Item description for Angels in the Architecture: A Protestant Vision for Middle Earth by Douglas Wilson & Douglas Jones...
Overview Christianity presents a glorious vision of culture, a vision overflowing with truth, beauty, and goodness. It's a vision that stands in stark conflict with the anemic modern (and postmodern) perspectives that dominate contemporary life. Medieval Christianity began telling a beautiful story about the good life, but it was silenced in mid-sentence. The Reformation rescued truth, but its modern grandchildren have often ignored the importance of a medieval grasp of the good life. This book sketches a vision of "medieval Protestantism," a personal and cultural vision that embraces the fullness of Christian truth, beauty, and goodness. This volume is a breath of fresh air in our polluted religious environment. Hopefully many readers will breathe deeply of its contents and be energized.
Publishers Description Christianity presents a glorious vision of culture, a vision overflowing with truth, beauty, and goodness. It's a vision that stands in stark conflict with the anemic modern (and postmodern) perspectives that dominate contemporary life. Medieval Christianity began telling a beautiful story about the good life, but it was silenced in mid-sentence. The Reformation rescued truth, but its modern grandchildren have often ignored the importance of a medieval grasp of the good life. This book sketches a vision of "medieval Protestantism," a personal and cultural vision that embraces the fullness of Christian truth, beauty, and goodness. "This volume is a breath of fresh air in our polluted religious environment. Hopefully many readers will breathe deeply of its contents and be energized." -The Presbyterian Witness " A] delightful apologetic for a Protestant cultural vision. . . . before you write off these two as mere obscurantist Reformed types, take care. I found that some of my objections were, on the surface, more modern than biblical." -Gregory Alan Thornbury, Carl F. Henry Center for Christian Leadership " T]his book cries out against the bland, purely spiritualized Christianity to which so many of us have become accustomed. . . . I highly recommend it." -David Kind, Pilgrimage, Concordia Theological Seminary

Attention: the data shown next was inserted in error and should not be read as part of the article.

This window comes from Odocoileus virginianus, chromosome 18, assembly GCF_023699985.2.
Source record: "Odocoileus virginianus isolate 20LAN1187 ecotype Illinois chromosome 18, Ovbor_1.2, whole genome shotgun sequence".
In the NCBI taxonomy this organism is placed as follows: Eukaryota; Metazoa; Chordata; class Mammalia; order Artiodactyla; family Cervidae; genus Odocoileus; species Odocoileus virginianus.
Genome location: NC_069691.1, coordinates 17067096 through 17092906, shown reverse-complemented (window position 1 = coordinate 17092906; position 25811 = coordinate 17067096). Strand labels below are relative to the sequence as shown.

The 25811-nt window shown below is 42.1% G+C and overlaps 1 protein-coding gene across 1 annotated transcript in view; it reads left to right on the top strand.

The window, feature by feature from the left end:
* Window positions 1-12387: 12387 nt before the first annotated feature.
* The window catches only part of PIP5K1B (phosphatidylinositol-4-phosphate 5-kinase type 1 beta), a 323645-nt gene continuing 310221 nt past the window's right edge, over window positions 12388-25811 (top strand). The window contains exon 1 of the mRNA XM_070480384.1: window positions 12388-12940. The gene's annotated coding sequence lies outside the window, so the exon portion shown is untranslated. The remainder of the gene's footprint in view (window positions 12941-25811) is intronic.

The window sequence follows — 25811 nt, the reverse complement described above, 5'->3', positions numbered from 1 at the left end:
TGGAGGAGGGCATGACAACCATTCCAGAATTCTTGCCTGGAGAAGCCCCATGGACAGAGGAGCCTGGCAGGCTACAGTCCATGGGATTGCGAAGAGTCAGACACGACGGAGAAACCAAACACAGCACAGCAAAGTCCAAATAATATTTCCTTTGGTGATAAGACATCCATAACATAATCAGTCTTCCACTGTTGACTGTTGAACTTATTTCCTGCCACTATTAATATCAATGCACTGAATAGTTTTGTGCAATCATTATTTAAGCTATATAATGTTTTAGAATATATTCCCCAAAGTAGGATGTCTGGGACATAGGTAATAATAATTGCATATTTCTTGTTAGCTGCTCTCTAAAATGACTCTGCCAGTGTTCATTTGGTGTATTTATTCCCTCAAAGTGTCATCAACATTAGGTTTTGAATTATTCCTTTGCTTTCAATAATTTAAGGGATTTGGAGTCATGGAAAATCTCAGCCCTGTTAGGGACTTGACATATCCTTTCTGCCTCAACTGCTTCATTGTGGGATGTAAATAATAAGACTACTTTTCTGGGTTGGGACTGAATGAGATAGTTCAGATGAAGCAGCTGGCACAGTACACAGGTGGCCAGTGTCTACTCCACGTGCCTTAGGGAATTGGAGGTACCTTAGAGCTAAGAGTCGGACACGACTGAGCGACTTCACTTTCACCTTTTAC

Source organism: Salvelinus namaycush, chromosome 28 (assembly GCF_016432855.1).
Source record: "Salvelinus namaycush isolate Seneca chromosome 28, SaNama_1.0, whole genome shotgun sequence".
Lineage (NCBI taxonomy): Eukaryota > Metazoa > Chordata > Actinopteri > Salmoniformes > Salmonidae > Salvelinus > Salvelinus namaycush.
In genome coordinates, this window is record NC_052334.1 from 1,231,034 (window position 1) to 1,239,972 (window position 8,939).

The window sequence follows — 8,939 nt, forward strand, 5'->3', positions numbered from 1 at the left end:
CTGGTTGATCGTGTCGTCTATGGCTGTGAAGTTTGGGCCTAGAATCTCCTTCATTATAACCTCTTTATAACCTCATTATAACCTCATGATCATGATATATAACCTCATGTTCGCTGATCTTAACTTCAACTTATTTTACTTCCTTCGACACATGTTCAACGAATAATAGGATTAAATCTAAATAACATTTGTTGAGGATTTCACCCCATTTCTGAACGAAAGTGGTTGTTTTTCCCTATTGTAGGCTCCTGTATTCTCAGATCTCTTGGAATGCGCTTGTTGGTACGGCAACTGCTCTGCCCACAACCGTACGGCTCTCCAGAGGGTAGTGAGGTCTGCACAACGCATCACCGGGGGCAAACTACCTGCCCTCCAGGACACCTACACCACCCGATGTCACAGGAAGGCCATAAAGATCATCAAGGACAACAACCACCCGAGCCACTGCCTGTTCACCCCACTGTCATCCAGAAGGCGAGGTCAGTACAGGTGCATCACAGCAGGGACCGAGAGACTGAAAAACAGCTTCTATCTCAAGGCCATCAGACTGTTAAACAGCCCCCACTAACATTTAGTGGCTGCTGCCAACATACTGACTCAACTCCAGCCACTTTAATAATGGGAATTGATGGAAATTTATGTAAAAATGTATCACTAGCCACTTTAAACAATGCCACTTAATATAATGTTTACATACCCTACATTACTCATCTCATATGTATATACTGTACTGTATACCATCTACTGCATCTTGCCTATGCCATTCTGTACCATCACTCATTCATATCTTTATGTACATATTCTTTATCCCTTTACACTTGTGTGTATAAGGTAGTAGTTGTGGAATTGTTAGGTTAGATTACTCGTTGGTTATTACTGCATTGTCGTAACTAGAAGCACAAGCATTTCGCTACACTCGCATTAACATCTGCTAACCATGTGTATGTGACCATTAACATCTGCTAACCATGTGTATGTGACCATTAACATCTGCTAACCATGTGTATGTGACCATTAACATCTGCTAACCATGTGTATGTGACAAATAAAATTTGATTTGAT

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Studio: Canon Press
Est. Packaging Dimensions: Length: 8.5" Width: 5.5" Height: 0.5" Weight: 0.6 lbs.
Release Date Oct 1, 2008
Publisher Canon Press
ISBN 1885767404 ISBN13 9781885767400
Availability 0 units.
More About Douglas Wilson & Douglas Jones
Douglas Wilson (MA, University of Idaho) is a pastor, a popular speaker, and the author of numerous books. He helped to found Logos School in Moscow, Idaho, and is currently a senior fellow of theology at New St. Andrews College. He blogs regularly at DougWils.com.
Marvin Olasky (PhD, University of Michigan) is the editor in chief of World magazine, holder of the distinguished chair in journalism and public policy at Patrick Henry College, and senior fellow of the Acton Institute. He was previously a professor at the University of Texas at Austin, a Boston Globe reporter, and a Du Pont Company speechwriter. He is the author of twenty books and more than 3,500 articles. He and his wife, Susan, have four sons.
Reviews - What do customers think about Angels in the Architecture: A Protestant Vision for Middle Earth?
Beauty as a test-case argument for the Christian Worldview Jan 31, 2007
Angels in the Architecture (AA) is a bold, magnificent book. And when it is wrong in factual assertions, it is magnificently wrong. Ok, seriously. The authors propose against the stale, bloody worldview of modernity a rich, robust *paleo* medieval worldview rooted in Protestant Theology. My review will come from a number of angles.